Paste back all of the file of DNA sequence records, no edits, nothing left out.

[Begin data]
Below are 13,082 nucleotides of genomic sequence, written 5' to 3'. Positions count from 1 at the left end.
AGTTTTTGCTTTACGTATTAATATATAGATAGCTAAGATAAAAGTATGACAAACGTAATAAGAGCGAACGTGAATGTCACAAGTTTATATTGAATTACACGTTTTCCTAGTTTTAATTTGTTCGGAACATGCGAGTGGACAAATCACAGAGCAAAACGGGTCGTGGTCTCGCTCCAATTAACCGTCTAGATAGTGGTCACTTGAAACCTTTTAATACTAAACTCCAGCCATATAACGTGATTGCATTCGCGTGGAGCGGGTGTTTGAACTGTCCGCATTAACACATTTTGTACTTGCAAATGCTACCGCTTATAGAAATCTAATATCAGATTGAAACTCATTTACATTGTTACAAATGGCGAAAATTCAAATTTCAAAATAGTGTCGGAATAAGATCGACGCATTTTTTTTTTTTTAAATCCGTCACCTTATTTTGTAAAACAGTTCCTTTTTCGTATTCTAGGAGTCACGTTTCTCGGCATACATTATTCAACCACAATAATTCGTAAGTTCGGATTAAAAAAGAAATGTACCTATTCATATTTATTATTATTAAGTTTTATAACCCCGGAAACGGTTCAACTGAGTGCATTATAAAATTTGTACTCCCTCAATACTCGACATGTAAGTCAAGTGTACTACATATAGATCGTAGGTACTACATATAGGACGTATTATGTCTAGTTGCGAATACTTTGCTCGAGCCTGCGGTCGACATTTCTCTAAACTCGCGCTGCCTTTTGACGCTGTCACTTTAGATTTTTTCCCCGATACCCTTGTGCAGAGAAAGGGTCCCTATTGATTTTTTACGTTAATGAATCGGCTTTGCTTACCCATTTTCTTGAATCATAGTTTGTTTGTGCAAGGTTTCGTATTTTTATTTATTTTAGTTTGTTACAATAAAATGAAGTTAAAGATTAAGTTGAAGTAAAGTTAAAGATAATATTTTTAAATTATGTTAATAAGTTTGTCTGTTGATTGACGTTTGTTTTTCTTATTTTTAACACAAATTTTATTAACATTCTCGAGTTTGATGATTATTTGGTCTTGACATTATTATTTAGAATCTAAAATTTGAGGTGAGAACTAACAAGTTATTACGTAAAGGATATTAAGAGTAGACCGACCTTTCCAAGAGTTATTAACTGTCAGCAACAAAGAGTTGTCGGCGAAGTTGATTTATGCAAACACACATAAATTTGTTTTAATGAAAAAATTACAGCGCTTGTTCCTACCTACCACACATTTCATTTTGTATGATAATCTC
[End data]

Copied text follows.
Below are 13,082 nucleotides of genomic sequence, written 5' to 3'. Positions count from 1 at the left end.
AGTTTTTGCTTTACGTATTAATATATAGATAGCTAAGATAAAAGTATGACAAACGTAATAAGAGCGAACGTGAATGTCACAAGTTTATATTGAATTACACGTTTTCCTAGTTTTAATTTGTTCGGAACATGCGAGTGGACAAATCACAGAGCAAAACGGGTCGTGGTCTCGCTCCAATTAACCGTCTAGATAGTGGTCACTTGAAACCTTTTAATACTAAACTCCAGCCATATAACGTGATTGCATTCGCGTGGAGCGGGTGTTTGAACTGTCCGCATTAACACATTTTGTACTTGCAAATGCTACCGCTTATAGAAATCTAATATCAGATTGAAACTCATTTACATTGTTACAAATGGCGAAAATTCAAATTTCAAAATAGTGTCGGAATAAGATCGACGCATTTTTTTTTTTTTAAATCCGTCACCTTATTTTGTAAAACAGTTCCTTTTTCGTATTCTAGGAGTCACGTTTCTCGGCATACATTATTCAACCACAATAATTCGTAAGTTCGGATTAAAAAAGAAATGTACCTATTCATATTTATTATTATTAAGTTTTATAACCCCGGAAACGGTTCAACTGAGTGCATTATAAAATTTGTACTCCCTCAATACTCGACATGTAAGTCAAGTGTACTACATATAGATCGTAGGTACTACATATAGGACGTATTATGTCTAGTTGCGAATACTTTGCTCGAGCCTGCGGTCGACATTTCTCTAAACTCGCGCTGCCTTTTGACGCTGTCACTTTAGATTTTTTCCCCGATACCCTTGTGCAGAGAAAGGGTCCCTATTGATTTTTTACGTTAATGAATCGGCTTTGCTTACCCATTTTCTTGAATCATAGTTTGTTTGTGCAAGGTTTCGTATTTTTATTTATTTTAGTTTGTTACAATAAAATGAAGTTAAAGATTAAGTTGAAGTAAAGTTAAAGATAATATTTTTAAATTATGTTAATAAGTTTGTCTGTTGATTGACGTTTGTTTTTCTTATTTTTAACACAAATTTTATTAACATTCTCGAGTTTGATGATTATTTGGTCTTGACATTATTATTTAGAATCTAAAATTTGAGGTGAGAACTAACAAGTTATTACGTAAAGGATATTAAGAGTAGACCGACCTTTCCAAGAGTTATTAACTGTCAGCAACAAAGAGTTGTCGGCGAAGTTGATTTATGCAAACACACATAAATTTGTTTTAATGAAAAAATTACAGCGCTTGTTCCTACCTACCACACATTTCATTTTGTATGATAATCTC